The Rising Blood Alcohol Defense


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The Rising Blood Alcohol Defense in DUI Cases

Rising Blood Alcohol defense

Put simply, the rising blood alcohol defense alleges that a person was at a lower blood alcohol level at the time of driving and a higher blood alcohol level at the time of the DUI breath or blood test.

The Physiology of the Rising Blood Alcohol Defense

Alcohol is not absorbed instantly in the body.  When a person consumes alcohol, it is processed by the body depending on the person’s physiology, metabolism, hydration levels, and most importantly, what the person had to eat and what that food in the stomach consisted of.  From the stomach, the alcohol is processed in the small intestine, and the liver, and enters the bloodstream, where it can be measured by a breath test or a blood test.

The timing of the consumption of alcohol and the timing of eating can have a major effect on how the alcohol enters the body, and at what rate.

Alcohol in the body, to simplify a more complicated process, follows three stages:

  1. Absorption, which is the process where the alcohol level rises in the body;
  2. Peak (also known as peak absorption), the point where alcohol reaches the highest point, and the top of the curve, between absorption and dissipation; and
  3. Dissipation, which is the part of the process where the blood alcohol falls, until it reaches zero.

The photograph at the top of this page shows a smooth curve (or half a curve), which is the absorption part of the process, but there is a falling part of the curve later in time where the blood alcohol is eliminated by breath, sweat, or urine/feces, until alcohol is no longer in the blood.

That curve will be different for each case but will be steeper and reach a higher level upwards if there are drinks within a short period of time, and if there is no, or easily digested, foods in the system, like simple carbohydrates.

On the other hand, the curve will be lower as far as blood alcohol level, and the curve will extend for a longer period of time if there is drinking spaced out over a period of time, and food in the stomach high in fats or proteins, which are digested more slowly.  Once there is food in the stomach, the alcohol will be digested and entered into the system at the same rate as the food is digested.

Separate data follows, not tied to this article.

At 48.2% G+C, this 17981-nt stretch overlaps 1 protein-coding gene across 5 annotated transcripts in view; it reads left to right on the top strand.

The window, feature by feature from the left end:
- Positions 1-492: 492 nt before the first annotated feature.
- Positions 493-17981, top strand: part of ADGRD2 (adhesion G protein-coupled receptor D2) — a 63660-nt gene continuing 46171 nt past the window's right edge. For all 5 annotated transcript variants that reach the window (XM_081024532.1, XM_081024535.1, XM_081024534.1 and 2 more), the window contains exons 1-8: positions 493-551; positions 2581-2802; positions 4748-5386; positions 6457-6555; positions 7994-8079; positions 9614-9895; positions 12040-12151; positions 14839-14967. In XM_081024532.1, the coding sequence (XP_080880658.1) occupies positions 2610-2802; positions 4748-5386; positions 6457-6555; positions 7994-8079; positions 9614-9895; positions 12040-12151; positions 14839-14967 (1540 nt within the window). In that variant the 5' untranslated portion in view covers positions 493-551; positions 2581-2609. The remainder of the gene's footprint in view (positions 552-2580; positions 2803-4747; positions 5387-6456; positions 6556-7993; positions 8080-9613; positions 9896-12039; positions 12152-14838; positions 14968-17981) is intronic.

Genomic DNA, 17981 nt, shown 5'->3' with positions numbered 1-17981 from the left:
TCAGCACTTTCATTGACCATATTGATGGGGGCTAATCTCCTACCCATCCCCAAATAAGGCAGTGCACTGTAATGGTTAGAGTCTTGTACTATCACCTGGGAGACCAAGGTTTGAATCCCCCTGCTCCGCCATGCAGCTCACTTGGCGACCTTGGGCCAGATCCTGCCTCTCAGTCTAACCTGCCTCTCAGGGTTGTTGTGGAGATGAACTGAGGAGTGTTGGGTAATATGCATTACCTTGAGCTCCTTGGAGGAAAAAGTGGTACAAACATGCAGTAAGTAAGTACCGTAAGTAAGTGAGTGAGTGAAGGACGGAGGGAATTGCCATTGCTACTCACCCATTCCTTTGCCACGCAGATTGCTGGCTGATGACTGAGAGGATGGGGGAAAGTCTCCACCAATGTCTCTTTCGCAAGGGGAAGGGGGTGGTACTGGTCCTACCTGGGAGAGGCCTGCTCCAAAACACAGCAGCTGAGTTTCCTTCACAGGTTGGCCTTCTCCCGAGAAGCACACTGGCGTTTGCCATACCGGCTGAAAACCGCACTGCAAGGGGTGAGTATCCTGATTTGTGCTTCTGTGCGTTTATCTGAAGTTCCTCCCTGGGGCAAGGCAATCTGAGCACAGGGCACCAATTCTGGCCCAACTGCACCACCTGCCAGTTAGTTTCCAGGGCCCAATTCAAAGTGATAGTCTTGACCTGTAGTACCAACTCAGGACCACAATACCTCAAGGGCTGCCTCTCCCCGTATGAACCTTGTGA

The timing of the Rising Alcohol Defense in DUI cases.

As you can see, the timing is important for a DUI attorney Orange County if a person is pulled over by the police for DUI.  If the driver is  still absorbing alcohol when they are pulled over and are then given a blood test or a breathalyzer test at any point after driving, the person’s blood alcohol content (BAC) will not accurately show their BAC — and will in fact show a higher blood alcohol level than the true alcohol level was at the time when they were driving.

Alcohol Blood Level At The Time of Driving

The only important alcohol level is what the driver had in their system at the time of driving.  The laws are written to make impairment at the time of driving, or the blood alcohol level at the time of driving, the important time for legal purposes.

The Law of the Rising Blood Alcohol Defense.

The applicable law that is relevant to the rising blood alcohol defense is Vehicle Code section 23152(b), which makes it illegal to drive with a blood-alcohol level of .08% or more.   That law states:

It is unlawful for a person who has 0.08 percent or more, by
weight, of alcohol in his or her blood to drive a vehicle.
   For purposes of this article and Section 34501.16, percent, by
weight, of alcohol in a person's blood is based upon grams of alcohol
per 100 milliliters of blood or grams of alcohol per 210 liters of
   In any prosecution under this subdivision, it is a rebuttable
presumption that the person had 0.08 percent or more, by weight, of
alcohol in his or her blood at the time of driving the vehicle if the
person had 0.08 percent or more, by weight, of alcohol in his or her
blood at the time of the performance of a chemical test within three
hours after the driving.

A Rising Blood Alcohol Defense Example:

Don Driver has a beer at 8 pm, and another at 9 pm, and another at 10 pm.  He ate a slice of pizza after the first drink.  He is 185 pounds.  After he finishes his last beer at 10:30 p.m., he gets in his car and is arrested shortly afterward, at 10:35 p.m.

At the time of driving, his drinking pattern shows that he would have been a 0.07% blood alcohol level, below the legal limit.  However, his body is still absorbing alcohol, and his alcohol levels are rising.

However, after the stop and questioning by the DUI enforcement officer, and after his interview with the officer, and performance of his field sobriety tests, he is breath tested, at 11:00 pm, and shown to be a .10% blood alcohol level.  Don is arrested for being DUI.

The defense, using a forensic toxicologist or other expert witnesses in a DUI, and documentation of the facts above, including drink receipts, or a witness to Don’s drinking, establishes the timing of his alcohol consumption, and that he was below a .08% at the time of driving, the important time legally.

Reasonable doubt is shown, and the DUI case is dismissed, and a DUI conviction is avoided, using the Rising Blood Alcohol Defense.

If you have questions for our Orange County DUI Lawyers, contact our firm by using our contact page or by calling (877) 942-3090.

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